• Sun Valley Bronze - Cabinet hardware, door hardware, and more.



Stainless Steel

Stainless steel is one of the most common finishes requested for decorative hardware. This durable finish is incredibly hardy, but keep in mind that it is possible for stainless steel to rust. Luckily, stainless steel is very resilient and rust can be quickly buffed away. If your hardware will be in corrosive air, it may be prudent to opt for 316 (marine grade) stainless steel over the more common 304 grade stainless steel. 316 stainless is more expensive and less common, but offers superior strength against rust.


Emtek

Pros:

  • Low maintenance

  • Durable and resilient

  • Good for coastal and exterior environments

Cons:

  • Limited finishes

  • Not typically available for traditional designs.

Recommended Manufacturers:

  • Emtek - Cabinet and door hardware

  • FSB - Door hardware

  • Inox - Door hardware

  • Karcher - Door hardware

  • Linnea - Cabinet hardware




Steel/Iron

Steel hardware is one of the most economical hardware materials. It is commonly used for commercial and exterior hardware, although it is sometimes used for cabinet hardware as well. Steel is very strong although it is very prone to rust. If your steel hardware will be exposed to the elements, there is a high likelihood that it will eventually rust. Because of this, for exterior applications, we typically recommend products with a thick powder or galvanized coating, or a different material altogether.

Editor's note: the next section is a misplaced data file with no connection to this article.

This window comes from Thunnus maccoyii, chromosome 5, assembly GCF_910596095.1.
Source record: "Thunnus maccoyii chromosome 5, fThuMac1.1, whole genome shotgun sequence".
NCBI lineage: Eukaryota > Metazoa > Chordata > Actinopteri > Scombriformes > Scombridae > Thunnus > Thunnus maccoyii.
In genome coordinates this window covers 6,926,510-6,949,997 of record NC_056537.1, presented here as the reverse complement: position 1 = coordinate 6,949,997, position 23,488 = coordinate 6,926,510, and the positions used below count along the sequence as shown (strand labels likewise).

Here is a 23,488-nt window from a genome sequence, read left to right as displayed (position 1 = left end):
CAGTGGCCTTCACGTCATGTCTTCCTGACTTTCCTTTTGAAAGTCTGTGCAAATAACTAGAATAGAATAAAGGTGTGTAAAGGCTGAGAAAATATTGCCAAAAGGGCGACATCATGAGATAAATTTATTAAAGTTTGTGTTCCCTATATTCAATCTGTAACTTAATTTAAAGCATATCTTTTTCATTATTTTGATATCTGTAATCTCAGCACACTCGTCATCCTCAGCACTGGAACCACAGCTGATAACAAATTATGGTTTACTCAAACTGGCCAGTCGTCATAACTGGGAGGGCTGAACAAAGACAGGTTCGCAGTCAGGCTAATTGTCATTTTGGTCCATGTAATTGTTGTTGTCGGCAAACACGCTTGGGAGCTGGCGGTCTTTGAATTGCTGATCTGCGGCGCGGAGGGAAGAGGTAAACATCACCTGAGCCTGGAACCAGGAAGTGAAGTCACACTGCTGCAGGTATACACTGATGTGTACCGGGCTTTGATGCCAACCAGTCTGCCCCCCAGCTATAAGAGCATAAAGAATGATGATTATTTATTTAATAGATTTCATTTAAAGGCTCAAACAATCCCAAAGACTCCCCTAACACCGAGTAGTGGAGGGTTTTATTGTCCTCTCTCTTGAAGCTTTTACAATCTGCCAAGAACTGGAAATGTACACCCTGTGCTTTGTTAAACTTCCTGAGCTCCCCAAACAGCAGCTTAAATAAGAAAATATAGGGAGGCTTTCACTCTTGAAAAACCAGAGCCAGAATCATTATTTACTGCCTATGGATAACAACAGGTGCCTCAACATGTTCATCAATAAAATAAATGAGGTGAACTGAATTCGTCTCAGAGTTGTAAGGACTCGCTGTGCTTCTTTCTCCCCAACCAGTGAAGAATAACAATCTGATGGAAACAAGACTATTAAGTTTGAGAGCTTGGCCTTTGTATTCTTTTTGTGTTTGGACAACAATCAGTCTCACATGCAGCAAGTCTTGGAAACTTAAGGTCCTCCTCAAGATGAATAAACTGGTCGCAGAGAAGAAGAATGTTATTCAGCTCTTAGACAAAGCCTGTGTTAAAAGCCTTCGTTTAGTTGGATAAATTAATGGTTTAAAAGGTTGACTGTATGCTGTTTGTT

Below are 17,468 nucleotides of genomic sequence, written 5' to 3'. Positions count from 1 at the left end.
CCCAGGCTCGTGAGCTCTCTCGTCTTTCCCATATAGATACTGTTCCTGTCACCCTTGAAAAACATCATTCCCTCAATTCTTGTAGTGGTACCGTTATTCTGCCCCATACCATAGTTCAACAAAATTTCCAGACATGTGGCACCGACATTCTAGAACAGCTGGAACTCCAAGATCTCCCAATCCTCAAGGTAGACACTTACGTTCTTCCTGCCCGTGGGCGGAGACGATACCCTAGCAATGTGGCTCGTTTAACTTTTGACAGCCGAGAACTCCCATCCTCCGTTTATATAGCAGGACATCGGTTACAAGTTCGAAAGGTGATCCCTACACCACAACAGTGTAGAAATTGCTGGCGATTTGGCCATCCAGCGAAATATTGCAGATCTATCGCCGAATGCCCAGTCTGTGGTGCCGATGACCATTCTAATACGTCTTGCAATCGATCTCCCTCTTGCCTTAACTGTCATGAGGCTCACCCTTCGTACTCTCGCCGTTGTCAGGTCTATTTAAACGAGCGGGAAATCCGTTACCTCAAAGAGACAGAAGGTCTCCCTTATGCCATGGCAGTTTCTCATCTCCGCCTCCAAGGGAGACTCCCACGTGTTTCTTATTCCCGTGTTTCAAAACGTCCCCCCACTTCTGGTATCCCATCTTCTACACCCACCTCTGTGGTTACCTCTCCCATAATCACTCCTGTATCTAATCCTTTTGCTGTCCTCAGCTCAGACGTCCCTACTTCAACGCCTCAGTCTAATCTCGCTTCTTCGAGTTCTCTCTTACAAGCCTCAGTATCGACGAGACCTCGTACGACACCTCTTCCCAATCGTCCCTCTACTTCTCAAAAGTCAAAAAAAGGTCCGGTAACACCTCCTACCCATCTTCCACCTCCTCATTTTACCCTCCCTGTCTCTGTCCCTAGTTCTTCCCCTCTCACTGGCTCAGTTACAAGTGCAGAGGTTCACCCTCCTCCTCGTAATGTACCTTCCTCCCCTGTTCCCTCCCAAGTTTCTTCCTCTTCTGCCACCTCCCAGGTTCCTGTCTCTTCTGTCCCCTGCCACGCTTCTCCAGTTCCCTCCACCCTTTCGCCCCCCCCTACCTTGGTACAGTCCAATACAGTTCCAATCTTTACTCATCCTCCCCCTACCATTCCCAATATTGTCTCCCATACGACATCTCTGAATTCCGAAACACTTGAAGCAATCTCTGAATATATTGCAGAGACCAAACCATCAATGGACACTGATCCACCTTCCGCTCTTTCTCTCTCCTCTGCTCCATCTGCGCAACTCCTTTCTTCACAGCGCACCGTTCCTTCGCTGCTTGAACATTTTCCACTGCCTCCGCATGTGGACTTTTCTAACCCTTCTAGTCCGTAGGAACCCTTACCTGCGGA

Hardware Renaissance

Pros:

  • Economically priced

  • Strong

Cons:

  • Likely to rust if not properly finished or exposed to harsh air.

Recommended Manufacturers:

  • Acorn Manufacturing - Door and gate hardware

  • Agave Ironworks - Cabinet, door, and gate hardware

  • Hardware Renaissance - Cabinet, door, and gate hardware










Zinc Alloy

Over the last several years, hardware made from zinc alloys has been growing in popularity. Hardware made from zinc alloys tends to be a more cost-effective option than other metals. The quality of hardware can vary from manufacturer to manufacturer, with some pieces looking better than others. Generally, the price will be indicative of the quality and appearance.


Top Knobs

Pros:

  • Economically priced

  • Available in a wide variety of styles and finishes

Cons:

  • Weaker than other alternatives

  • Finishes have a harder time attaching to zinc. Sometimes they don't look as good or last as long.

Recommended Manufacturers:

  • Amerock - Cabinet hardware

  • Belwith Keeler - Cabinet hardware

  • Manzoni - Cabinet hardware

  • Schaub & Company - Cabinet hardware

  • Top Knobs - Cabinet hardware


Pewter

Pewter is the softest metal used for hardware fabrication. Because of this, pewter hardware is typically used for cabinet hardware with highly intricate details. A few years ago, some pewter hardware was manufactured including high contents of lead, however, nowadays most pewter hardware is lead-free.


Pros:

  • Intricate detailing

  • Unique designs

Cons:

  • Soft metal is relatively easy to damage or ding.

  • Can develop a patina that needs to be cleaned.

  • Some pewter products contain lead.

  • Expensive


Recommended Manufacturers:

  • Anne at Home - Cabinet hardware

  • Carpe Diem - Cabinet hardware

  • Edgar Berebi - Cabinet and door hardware

  • Manzoni - Cabinet hardware